Browser-based Single Sign-On (SSO) protocols relieve the user from the burden of dealing with multiple credentials thereby improving the user experience and the security. In this paper we show that extreme care is required for specifying and implementing the prototypical browser-based SSO use case. We show that the main emerging SSO protocols, namely SAML SSO and OpenID, suffer from an authentication flaw that allows a malicious service provider to hijack a client authentication attempt or force the latter to access a resource without its consent or intention. This may have serious consequences, as evidenced by a Cross-Site Scripting attack that we have identified in the SAML-based SSO for Google Apps and in the SSO available in Novell Access Manager v.3.1. For instance, the attack allowed a malicious web server to impersonate a user on any Google application. We also describe solutions that can be used to mitigate and even solve the problem. ©2012 Elsevier B.V. All rights reserved.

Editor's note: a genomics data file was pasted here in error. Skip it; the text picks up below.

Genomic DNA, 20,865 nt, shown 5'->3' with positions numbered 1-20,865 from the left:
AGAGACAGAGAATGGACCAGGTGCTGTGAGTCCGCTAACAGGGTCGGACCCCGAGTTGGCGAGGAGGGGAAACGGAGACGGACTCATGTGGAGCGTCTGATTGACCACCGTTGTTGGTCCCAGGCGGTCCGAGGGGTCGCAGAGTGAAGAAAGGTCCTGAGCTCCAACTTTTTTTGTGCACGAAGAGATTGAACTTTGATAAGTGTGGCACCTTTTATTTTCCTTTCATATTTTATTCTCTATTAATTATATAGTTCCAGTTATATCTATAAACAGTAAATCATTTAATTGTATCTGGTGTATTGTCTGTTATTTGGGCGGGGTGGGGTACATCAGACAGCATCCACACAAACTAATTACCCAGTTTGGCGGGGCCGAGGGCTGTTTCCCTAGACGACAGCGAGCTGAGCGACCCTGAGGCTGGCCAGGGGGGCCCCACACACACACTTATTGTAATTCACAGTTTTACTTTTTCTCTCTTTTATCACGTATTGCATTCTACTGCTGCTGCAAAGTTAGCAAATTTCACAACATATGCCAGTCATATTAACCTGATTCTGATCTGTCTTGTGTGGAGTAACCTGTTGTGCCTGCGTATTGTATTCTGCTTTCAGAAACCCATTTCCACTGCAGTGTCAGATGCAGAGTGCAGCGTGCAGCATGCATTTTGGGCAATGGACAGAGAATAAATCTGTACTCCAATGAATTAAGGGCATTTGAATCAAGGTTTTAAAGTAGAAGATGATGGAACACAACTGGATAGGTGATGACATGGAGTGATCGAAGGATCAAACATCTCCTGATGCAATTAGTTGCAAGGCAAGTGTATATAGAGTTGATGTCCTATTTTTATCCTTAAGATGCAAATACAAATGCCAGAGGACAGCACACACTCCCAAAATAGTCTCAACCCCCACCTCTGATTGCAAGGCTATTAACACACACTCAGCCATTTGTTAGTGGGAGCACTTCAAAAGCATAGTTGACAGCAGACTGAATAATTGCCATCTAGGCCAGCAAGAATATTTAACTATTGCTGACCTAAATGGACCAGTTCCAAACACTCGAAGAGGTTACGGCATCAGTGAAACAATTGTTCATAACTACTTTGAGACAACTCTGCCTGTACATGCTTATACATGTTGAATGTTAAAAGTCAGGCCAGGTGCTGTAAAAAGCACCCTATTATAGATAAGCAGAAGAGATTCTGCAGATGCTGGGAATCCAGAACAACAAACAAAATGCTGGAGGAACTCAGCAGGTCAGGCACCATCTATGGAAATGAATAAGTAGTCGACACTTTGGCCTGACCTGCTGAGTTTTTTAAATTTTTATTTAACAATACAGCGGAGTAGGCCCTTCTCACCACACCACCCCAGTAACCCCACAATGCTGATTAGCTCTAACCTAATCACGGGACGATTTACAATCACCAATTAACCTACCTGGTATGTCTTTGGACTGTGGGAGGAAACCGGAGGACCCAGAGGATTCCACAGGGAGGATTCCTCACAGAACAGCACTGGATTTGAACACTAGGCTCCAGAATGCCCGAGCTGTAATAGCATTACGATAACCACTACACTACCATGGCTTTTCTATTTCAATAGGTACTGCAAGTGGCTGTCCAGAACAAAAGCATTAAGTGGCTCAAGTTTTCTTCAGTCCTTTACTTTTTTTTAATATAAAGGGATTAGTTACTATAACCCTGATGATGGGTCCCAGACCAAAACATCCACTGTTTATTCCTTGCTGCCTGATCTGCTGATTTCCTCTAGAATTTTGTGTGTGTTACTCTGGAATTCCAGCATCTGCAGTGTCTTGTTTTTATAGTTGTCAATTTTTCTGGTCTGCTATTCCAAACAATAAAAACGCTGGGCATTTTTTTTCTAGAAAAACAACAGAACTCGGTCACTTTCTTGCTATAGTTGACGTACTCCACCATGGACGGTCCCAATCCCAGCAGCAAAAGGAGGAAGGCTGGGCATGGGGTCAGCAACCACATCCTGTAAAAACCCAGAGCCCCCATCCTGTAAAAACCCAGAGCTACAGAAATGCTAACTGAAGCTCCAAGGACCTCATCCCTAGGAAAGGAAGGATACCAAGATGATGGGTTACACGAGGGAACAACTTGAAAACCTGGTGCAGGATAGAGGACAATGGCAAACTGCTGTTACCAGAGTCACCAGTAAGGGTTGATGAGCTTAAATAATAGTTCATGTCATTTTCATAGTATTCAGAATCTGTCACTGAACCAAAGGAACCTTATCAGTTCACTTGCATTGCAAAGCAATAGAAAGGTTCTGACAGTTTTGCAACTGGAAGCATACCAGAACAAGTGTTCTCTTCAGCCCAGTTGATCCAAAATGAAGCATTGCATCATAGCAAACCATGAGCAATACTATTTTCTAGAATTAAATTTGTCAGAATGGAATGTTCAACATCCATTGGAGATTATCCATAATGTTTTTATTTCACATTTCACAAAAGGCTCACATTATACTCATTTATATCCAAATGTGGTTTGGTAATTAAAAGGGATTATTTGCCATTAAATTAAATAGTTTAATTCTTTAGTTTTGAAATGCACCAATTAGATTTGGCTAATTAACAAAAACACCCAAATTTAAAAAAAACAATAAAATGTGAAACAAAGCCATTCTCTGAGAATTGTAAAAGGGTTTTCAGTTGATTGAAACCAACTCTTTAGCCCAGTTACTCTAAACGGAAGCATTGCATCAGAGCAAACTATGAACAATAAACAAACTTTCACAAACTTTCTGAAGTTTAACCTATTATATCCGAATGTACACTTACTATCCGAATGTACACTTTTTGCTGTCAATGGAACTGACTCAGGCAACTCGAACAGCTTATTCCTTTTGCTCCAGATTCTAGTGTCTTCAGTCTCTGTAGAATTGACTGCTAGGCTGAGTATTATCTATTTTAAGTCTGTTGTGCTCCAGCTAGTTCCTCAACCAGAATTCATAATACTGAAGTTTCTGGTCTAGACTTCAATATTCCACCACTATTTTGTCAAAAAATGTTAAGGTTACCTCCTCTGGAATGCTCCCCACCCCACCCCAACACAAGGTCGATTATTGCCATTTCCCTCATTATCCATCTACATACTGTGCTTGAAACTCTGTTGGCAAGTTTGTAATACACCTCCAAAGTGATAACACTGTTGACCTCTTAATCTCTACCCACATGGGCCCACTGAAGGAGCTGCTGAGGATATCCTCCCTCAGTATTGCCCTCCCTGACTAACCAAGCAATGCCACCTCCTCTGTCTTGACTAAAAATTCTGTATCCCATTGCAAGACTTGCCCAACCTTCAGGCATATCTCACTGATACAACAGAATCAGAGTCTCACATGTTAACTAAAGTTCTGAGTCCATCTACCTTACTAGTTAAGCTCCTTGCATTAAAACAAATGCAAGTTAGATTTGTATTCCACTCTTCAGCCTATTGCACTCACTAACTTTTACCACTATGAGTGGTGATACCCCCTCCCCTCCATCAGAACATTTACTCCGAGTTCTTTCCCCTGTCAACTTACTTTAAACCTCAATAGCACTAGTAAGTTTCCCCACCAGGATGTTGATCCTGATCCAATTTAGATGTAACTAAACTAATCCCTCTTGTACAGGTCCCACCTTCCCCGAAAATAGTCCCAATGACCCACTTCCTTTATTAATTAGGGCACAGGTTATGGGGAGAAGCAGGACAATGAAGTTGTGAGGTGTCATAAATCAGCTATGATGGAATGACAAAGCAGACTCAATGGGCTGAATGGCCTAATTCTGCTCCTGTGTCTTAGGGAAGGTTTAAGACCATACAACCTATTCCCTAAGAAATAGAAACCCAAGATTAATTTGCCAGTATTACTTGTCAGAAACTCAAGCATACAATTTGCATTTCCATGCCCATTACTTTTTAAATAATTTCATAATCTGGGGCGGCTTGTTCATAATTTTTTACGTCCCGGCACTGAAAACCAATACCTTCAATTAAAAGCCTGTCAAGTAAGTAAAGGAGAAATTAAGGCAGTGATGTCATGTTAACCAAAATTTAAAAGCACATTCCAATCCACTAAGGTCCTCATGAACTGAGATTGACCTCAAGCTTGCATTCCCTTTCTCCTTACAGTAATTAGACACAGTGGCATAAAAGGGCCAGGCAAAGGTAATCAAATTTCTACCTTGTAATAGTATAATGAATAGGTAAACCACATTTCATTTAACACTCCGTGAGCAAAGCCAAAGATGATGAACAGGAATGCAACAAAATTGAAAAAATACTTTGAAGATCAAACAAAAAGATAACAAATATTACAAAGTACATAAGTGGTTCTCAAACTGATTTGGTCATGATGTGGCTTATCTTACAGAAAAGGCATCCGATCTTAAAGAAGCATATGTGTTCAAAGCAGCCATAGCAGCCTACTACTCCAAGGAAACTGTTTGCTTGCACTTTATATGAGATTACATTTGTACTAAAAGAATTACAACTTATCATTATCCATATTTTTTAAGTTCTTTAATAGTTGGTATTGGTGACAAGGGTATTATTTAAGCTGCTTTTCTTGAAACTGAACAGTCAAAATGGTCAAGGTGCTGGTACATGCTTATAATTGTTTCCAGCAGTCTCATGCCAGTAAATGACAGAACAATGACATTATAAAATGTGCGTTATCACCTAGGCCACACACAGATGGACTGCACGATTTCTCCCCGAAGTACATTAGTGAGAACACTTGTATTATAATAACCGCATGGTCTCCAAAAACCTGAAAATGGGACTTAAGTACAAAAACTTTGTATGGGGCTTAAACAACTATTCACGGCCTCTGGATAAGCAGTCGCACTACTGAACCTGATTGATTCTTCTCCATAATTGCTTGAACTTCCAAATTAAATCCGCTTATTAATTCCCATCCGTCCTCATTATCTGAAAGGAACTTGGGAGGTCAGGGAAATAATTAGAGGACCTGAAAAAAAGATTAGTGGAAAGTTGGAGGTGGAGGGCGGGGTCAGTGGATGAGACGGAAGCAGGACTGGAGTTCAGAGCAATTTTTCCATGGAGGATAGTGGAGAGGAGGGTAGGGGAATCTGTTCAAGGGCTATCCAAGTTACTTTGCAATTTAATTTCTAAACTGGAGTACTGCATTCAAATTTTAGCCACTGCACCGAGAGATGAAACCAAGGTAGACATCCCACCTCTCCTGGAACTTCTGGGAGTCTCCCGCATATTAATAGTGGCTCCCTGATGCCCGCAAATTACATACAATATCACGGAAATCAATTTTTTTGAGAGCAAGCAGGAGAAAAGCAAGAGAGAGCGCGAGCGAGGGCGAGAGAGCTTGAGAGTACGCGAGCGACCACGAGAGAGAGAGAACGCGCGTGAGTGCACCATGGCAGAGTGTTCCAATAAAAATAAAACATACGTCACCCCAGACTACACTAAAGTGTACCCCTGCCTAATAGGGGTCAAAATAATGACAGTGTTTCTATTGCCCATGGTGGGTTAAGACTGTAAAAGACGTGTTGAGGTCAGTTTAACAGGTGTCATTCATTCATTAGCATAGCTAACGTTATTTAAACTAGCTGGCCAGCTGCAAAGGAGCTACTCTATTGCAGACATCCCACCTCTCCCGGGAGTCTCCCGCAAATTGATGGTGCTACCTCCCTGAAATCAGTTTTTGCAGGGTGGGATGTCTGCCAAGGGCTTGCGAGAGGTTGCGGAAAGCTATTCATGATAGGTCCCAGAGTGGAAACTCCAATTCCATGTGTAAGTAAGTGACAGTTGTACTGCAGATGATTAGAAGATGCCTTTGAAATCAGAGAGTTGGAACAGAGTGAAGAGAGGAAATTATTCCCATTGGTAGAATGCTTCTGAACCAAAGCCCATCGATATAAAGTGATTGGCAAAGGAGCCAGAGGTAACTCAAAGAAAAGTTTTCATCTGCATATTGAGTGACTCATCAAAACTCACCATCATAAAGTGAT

Data-sharing rule The International Committee of Medical Journal Editors has proposed that it should be mandatory for research-paper authors to share the data underlying their findings. In an editorial published in several prestigious medical journals on 20 January, the group said that authors should share anonymized patient data with other researchers no later than six months after publication (see, for example, D. B. Taichman Ann. Intern. Med. http://doi.org/bb4h; 2016). The committee also said that a plan for how data will be shared should be part of the clinical-trial registration process. Signatories to the editorial include the editors-in-chief of The New England Journal of Medicine and The Journal of the American Medical Association. DNA search reveals new frog genus DNA analyses have unveiled a new genus of frogs. The group, Frankixalus, hails from northeastern India and includes a taxonomically challenging amphibian, first described in 1876 and named Polypedates jerdonii. The species, now renamed Frankixalus jerdonii (pictured),is joined in the new genus by one other — currently unnamed — species. Classification of these tree-hole dwelling frogs had been confounded by their large snout vents and the high degree of webbing between their toes. But a genetic analysis led by S. D. Biju at the University of Delhi places the frogs in a distinct group (S. D. Biju et al. PLoS ONE 11, e0145727; 2016). Hottest year Last year was the hottest on record, according to data released on 20 January by NASA, the US National Oceanic and Atmospheric Administration (NOAA) and the UK Met Office. All three organizations document unprecedented high temperatures in 2015, pushing the global average to more than 1 °C above pre-industrial levels. A powerful El Niño weather system, marked by warmed waters in the tropical Pacific Ocean, helped to drive atmospheric temperatures well above those for 2014, the previous record high. Some researchers suggest that broader trends in the Pacific could spell even more dramatic temperature increases in years to come. See page 450 for more. Davos debates Health, science and environmental issues were high on the agenda at the World Economic Forum (WEF) meeting in Davos, Switzerland, where international leaders met on 20–23 January. The 2016 meeting — which had as its theme ‘the fourth industrial revolution’ — saw 85 pharmaceutical companies demand new business models to incentivize the development of antibiotics to combat drug-resistant infections. Environmental discussions included a WEF report predicting that the oceans would contain more plastic than fish by weight by 2050, and an updated Environmental Protection Index report from Yale University in New Haven, Connecticut, which shows an increased degradation of air quality around the world. Turkish protest An international coalition of 20 higher-education organizations has written to the Turkish president, Recep Tayyip Erdoğan, urging him to reaffirm Turkey’s commitment to academic freedom and freedom of expression. The 21 January letter, from organizations including the European University Association and the Scholars at Risk Network, voices concern about academics who signed a petition calling on the government to end violent conflict in the country’s predominantly Kurdish southeast. Erdoğan had accused the petition’s signatories of spreading terrorist propaganda, and the letter says that 1,128 academics have since been placed under investigation. Zika virus fears Concern over the mosquito-borne Zika virus outbreak in the Americas is growing. In a statement on 24 January, the Pan American Health Organization warned that Zika is likely to reach all countries in the region where the Aedes mosquitoes that transmit the virus live. The organization, a regional office of the World Health Organization, called for improved mosquito control, and advised people, especially pregnant women, to protect themselves from bites. In a risk assessment on 21 January, the European Centre for Disease Prevention and Control called for more surveillance of travellers returning from affected countries, so as to rapidly identify potential cases. This followed a 15 January travel warning from the US Centers for Disease Control and Prevention about Zika, which some evidence has linked to babies born in Brazil with unusually small heads and brains. AI pioneer dies Artificial intelligence (AI) expert Marvin Minsky (pictured) died, aged 88, on 24 January. After gaining his PhD at Princeton University in New Jersey, Minsky joined the Massachusetts Institute of Technology (MIT) in Cambridge, where he co-founded the AI Laboratory and the MIT Media Lab. He built the world’s first neural-network simulator, invented the confocal microscope and received almost all of the major awards in his field. Berkeley lab head Particle physicist Michael Witherell will become director of the Lawrence Berkeley National Laboratory on 1 March. The University of California, which manages the lab on behalf of the US Department of Energy, announced the move on 21 January. Located in Berkeley, California, the lab has an annual budget of nearly US$800 million and is home to research in fields ranging from materials science to genomics. Witherell is currently vice chancellor for research at the University of California, Santa Barbara, and led the Fermi National Accelerator Laboratory in Batavia, Illinois, from 1999 to 2005. Koch quits Billionaire David Koch has left his long-standing position on the board of trustees of the American Museum of Natural History in New York City, The New York Times reported on 20 January. Koch has given millions of dollars to the museum, which named its dinosaur wing after him. But his presence on the board has been criticized by scientists and activists because the Koch family has also funded climate-change deniers. Koch’s last day on the board was 9 December. Koch remains on the advisory board of the Smithsonian National Museum of Natural History in Washington DC. Freedom plea More than 360 researchers from around the world have asked Iran to free retired polymer scientist Mohammad Hossein Rafiee-Fanood, in a letter to the country’s president, Hassan Rouhani. Rafiee, who is 71 years old, was imprisoned for “peaceful political activism”, according to Amnesty International, which regards him as a prisoner of conscience. The letter, published on 26 January (see go.nature.com/7wflr7), says that he is kept in inhumane conditions and that the scientist’s imprisonment breaches both the Constitution of the Islamic Republic of Iran and the International Covenant on Civil and Political Rights. Trade theft Federal prosecutors in Pennsylvania have charged five people, including two researchers, with the theft of trade secrets from pharmaceutical giant GlaxoSmithKline (GSK). The researchers were employed at the company’s facility in Upper Merion, Pennsylvania, and allegedly supplied confidential information about GSK’s experimental therapies to a biotechnology company headquartered in China. The trade secrets in question include information about the production of therapeutic antibodies, including one in development to treat cancer. At least 1,312 rhinoceros were illegally killed in Africa in 2015 — a record high for the continent, according to figures released on 21 January by TRAFFIC, a wildlife-trade monitoring network based in Cambridge, UK. South Africa, which has the largest share of this poaching, reported a small decrease — from 1,215 rhinos in 2014 to 1,175 in 2015. But that was more than offset by rises in illegal killing in neighbouring countries, according to TRAFFIC. 274,207,281 − 1 The largest known prime number, at more than 22 million digits. The find was announced this month by the Great Internet Mersenne Prime Search. 1 February The Genome Integrity Discussion Group meets at the New York Academy of Sciences. go.nature.com/crhom3 1–4 February The Delhi Sustainable Development Summit is hosted by TERI, the energy and resources institute. go.nature.com/ndvmaj 1–5 February The Mares Conference on Marine Ecosystems Health and Conservation convenes in Olhão, Portugal. www.maresconference.eu